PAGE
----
October 23: Selling bridges

Selling Israeli land to Diaspora Jews in order for them to participate in shmita - is kind of sleazy.

October 22, 2007 21:20
letters March 2008

letters good 88. (photo credit: Courtesy)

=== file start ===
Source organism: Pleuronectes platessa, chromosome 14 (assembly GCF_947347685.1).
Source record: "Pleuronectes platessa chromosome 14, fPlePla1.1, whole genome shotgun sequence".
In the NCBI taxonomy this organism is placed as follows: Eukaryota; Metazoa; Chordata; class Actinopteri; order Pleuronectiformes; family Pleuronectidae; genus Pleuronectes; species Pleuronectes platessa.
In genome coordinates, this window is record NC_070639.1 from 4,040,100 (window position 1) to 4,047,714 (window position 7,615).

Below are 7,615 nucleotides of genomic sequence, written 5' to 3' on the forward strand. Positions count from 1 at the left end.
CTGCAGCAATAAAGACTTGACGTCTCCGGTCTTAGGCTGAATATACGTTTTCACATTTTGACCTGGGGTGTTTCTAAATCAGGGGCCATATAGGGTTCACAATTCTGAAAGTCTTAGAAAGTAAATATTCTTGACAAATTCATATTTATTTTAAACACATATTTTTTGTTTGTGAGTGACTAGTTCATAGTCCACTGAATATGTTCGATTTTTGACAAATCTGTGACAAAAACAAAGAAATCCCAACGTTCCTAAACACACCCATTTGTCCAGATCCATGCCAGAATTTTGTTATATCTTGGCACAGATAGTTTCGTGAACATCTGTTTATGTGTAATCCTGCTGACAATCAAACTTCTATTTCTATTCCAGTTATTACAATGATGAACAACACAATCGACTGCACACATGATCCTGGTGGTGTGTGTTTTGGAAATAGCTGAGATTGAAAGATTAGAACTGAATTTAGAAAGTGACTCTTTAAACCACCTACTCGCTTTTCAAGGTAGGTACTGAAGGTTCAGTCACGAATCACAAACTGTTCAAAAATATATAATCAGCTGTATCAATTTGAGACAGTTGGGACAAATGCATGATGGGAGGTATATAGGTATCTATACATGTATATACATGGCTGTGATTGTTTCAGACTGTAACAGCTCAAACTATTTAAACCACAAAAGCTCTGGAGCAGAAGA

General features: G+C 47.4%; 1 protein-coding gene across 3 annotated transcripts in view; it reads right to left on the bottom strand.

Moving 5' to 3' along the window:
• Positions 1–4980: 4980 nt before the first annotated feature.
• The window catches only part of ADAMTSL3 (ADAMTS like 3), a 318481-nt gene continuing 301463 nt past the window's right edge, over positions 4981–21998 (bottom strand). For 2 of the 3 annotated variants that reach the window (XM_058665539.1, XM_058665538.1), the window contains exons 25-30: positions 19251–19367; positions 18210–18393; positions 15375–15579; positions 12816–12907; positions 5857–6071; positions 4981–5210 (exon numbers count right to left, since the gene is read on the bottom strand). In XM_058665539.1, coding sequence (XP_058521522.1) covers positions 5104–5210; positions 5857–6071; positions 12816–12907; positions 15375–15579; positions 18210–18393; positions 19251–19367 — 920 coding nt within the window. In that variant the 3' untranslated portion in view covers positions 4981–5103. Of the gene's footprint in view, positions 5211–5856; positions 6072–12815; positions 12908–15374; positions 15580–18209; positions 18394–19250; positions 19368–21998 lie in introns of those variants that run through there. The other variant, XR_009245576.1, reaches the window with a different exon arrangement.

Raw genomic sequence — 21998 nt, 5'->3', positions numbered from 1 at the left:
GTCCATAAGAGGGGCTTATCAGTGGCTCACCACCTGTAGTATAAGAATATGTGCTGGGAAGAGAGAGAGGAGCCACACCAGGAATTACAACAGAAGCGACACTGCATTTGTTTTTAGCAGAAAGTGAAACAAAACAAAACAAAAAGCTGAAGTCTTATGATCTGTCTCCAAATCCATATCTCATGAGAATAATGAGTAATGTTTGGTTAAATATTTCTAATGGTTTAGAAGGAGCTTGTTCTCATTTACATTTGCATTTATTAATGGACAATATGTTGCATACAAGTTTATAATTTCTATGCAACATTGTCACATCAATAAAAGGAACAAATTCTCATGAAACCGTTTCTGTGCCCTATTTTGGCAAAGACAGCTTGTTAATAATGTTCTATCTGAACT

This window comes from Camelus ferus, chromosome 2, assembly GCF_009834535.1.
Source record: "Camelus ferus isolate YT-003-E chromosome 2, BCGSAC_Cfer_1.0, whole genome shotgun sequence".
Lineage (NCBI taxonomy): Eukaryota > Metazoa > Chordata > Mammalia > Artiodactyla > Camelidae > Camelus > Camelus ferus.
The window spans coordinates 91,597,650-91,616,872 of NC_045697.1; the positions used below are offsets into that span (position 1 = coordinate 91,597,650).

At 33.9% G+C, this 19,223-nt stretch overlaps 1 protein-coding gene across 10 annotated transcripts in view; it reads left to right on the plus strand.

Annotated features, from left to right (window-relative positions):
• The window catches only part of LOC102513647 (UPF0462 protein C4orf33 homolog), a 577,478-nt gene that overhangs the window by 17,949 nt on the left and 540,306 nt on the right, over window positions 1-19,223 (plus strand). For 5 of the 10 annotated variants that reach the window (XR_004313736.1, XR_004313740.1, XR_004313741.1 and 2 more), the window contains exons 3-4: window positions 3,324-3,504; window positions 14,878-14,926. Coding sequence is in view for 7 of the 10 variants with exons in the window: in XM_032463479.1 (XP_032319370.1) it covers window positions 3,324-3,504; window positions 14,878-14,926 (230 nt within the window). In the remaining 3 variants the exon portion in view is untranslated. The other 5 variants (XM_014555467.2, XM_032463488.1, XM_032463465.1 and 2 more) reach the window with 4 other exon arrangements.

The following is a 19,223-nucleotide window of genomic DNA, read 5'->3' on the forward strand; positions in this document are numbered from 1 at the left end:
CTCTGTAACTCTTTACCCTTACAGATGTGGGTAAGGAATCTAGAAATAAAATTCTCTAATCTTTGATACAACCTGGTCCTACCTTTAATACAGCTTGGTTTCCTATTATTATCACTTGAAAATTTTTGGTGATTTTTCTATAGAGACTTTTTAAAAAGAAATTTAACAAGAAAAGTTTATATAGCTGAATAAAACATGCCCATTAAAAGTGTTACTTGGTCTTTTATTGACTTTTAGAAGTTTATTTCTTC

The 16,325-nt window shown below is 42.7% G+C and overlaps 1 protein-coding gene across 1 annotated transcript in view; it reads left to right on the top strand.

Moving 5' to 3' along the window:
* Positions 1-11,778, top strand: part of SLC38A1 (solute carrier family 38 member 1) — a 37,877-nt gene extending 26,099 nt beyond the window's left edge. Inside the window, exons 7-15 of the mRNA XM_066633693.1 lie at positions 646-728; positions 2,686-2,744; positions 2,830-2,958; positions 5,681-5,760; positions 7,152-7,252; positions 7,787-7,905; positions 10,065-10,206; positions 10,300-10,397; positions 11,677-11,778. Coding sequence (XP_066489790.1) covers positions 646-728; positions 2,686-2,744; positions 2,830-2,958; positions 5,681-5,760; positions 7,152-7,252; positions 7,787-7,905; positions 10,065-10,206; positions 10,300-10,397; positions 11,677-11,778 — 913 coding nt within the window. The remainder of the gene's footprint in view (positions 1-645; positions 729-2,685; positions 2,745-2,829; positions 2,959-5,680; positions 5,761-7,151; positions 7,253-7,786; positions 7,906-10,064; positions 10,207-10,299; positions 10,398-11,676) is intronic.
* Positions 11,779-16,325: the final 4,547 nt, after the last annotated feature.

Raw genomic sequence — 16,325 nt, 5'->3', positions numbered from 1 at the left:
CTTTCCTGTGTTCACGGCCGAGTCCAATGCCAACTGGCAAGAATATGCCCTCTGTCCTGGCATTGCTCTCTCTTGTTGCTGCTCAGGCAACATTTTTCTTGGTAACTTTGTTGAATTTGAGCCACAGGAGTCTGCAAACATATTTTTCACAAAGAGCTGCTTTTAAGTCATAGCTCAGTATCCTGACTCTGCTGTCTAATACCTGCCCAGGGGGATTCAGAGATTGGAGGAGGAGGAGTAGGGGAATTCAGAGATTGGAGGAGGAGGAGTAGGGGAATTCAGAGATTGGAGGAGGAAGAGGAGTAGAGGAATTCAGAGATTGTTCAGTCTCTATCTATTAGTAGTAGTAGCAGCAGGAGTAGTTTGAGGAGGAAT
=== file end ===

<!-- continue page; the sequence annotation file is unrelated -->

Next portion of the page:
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Selling bridges Sir, - I agree with Rabbi Stewart Weiss that the latest "creative" scheme - selling Israeli land to Diaspora Jews in order for them to participate in shmita - is kind of sleazy ("'Spiritual access' to Israel, in Diaspora comfort," October 21). However, let's be realistic. Most Jews outside Israel aren't making aliya. So let's at least give them something of Israel to hang their hat on. Jews around the world, especially in the US and especially young Jews, are feeling disconnected from Israel these days. I'm all for anything that helps. Even if it's selling them a bridge over the Yarkon. STUART PILICHOWSKI Mevaseret Zion Paper promise? Sir, - Prime Minister Ehud Olmert traveled to Paris Sunday for talks that will focus on Iran, carrying in his pocket what he said was a guarantee from Russian President Vladimir Putin that Russia would not "put Israel in a place where it could be threatened." In 1938, Neville Chamberlain, then prime minister of Britain, returned from a visit to Adolf Hitler waving a piece of paper and saying "Peace in our time." Could we please see Mr. Olmert's piece of paper? ("PM: Moscow won't let Israel be threatened by Iran," October 22) STANLEY LAWSON Jerusalem Labeling women curtails their power Sir, - It was moving to read Judy Siegel-Itzkovich's interview with Rachel (Bambi) Chalkowski, the retired head midwife of Shaare Zedek Hospital. She is indeed a legend, and three generations of Jerusalem women have reason to be grateful for her expertise. But it is sad that after all her years of experience and all the modern research studies she must have read, she still does not support women's choices in birthing methods and positions, and stereotypes women who do not necessarily agree with her views. It is no coincidence that in the last few years episiotomy rates have spiralled downwards, even for first-time mothers, because it is during this period that alternative birthing positions have been offered in Israel's maternity wards and more and more women receive quality preparation and education in order to utilize these options. The traditional position of lying on one's back with legs up in stirrups is, according to women's experiences and research studies, the most difficult in terms of pain, difficulty of pushing upwards and effect on the baby because of the pressure on the major vena cava. A birth that is easier, less painful and leaves the mother with an intact perineum significantly improves post-birth physical and psychological health. In addition to the advantages of alternative birth positions, women today are asking to have control of their births, supported by midwives who are prepared to work with them and their partners or support persons in a team effort to achieve a healthy, satisfying birth experience. While no woman should suffer intolerable pain, many do prefer to decline pain relief medications because of their known effects on the birth process, postnatal well-being and the start of breastfeeding. Labeling women, according to their cultures, as noisy or quiet, or "spoiled" because they make their choices clear, diminishes women's power and lowers their self-esteem. However, Ms. Chalkowski is to be commended for her dedication. Midwifery is a physically and mentally demanding profession. In caring so devotedly for so many women throughout her working life, she truly deserves the tributes that have been awarded her. WENDY BLUMFIELD Israel Childbirth Education Center Haifa Lukashenko's leanings Sir, - Having spent Pessah with the Jewish community of Bobruisk two years ago on the YUSSR program, I believe I can contribute to the current debate ("Bigotry in Belarus," Editorial, October 19). The Jewish community of Bobruisk is very small, and very warm and welcoming. It is not rich. At its height Bobruisk was home to 80 synagogues. Now there are only two. The town itself is nothing to write home about. Walk 15 minutes from the city core and you'll find farmers grazing their sheep. Young Jews who are interested in strengthening their Judaism are leaving for either Israel or the United States. I find it unfortunate that President Lukashenko persists in spouting the same anti-Semitic canards that should have been washed away with the fall of the Soviet Union. IZZY STECKLER Montreal Good can triumph Sir, - I was a medical student at Cambridge in 1952 when the Cambridge Union invited Sir Oswald Mosley, Britain's leading fascist, who was interned in Britain during WW2, to debate the proposition "This House believes that all British Jews should be deported to Africa." It caused a similar uproar then as the current invitation to Holocaust revisionist and liar David Irving to debate issues relating to Israel at the Oxford Union. Mosley was extraordinarily polished and eloquent; however, the Cambridge student picked to oppose him was even better. The student concluded the debate by saying: "There is a little of Sir Oswald in all of us, and we have to recognize the good in us over the evil in us, and fight for it with passion." The student, on points, won the debate. The same situation prevails today at the Oxford Union, where it may be said that the dastardly side of the David Irvings and other anti-Jewists and anti-Zionists of today's generation can, like the Mosleys, be put asunder by clear, rational, articulate, passionate and truthful advocacy of the quality that Alan Dershowitz and others like him provide ("Oxford Union is Dead," On-Line Edition, October 21). SANFORD F. KUVIN Palm Beach, Florida Bar Bar Sir, - Why do you report the stunts of Bar Refaeli on your front page? There is not a chance in hell of her not bringing her next "boyfriend" here - by the way, only the Israeli media referred to Leonardo DiCaprio as her "boyfriend"; he never called her his girlfriend at a time when he was pictured in the world press with a string of more famous and beautiful women - as the gullible Israeli paparazzi will fight to photograph this publicity seeker with her next famous "boyfriend." Let her sink into the oblivion she merits in the gutter press, and keep your front page newsworthy ("Celebrity surfer comes to promote peace in Israel - and wipes out in pre-dawn brawl with paparazzi," October 21). PAUL WEISER Herzliya Pituah Sir, - Model Bar Refaeli clearly doesn't regret dodging the draft. It seems she has learned only how to enjoy her freedom, and not how to defend it. Truly sad. KENNETH BESIG Kiryat Arba Worst month ever Sir, - I have just spent the worst month I can ever remember here in Israel. After many years of going back to the States for the High Holy Days (including Succot), I decided to spend this year's period of the hagim here in Israel. What a terrible decision! No newspapers on the holidays, no TV to speak of - on Yom Kippur, there was a 30-hour TV blackout. What does someone who can't get out and about do in such circumstances? Grimace and bear it. There isn't another country in the Western world that would accept such an outrageous situation, and I cannot understand why the huge majority of non-religious citizens accepts it. Don't any of you so-called free persons care anymore? Rise up and throw off the shackles! LEONARD ZURAKOV Netanya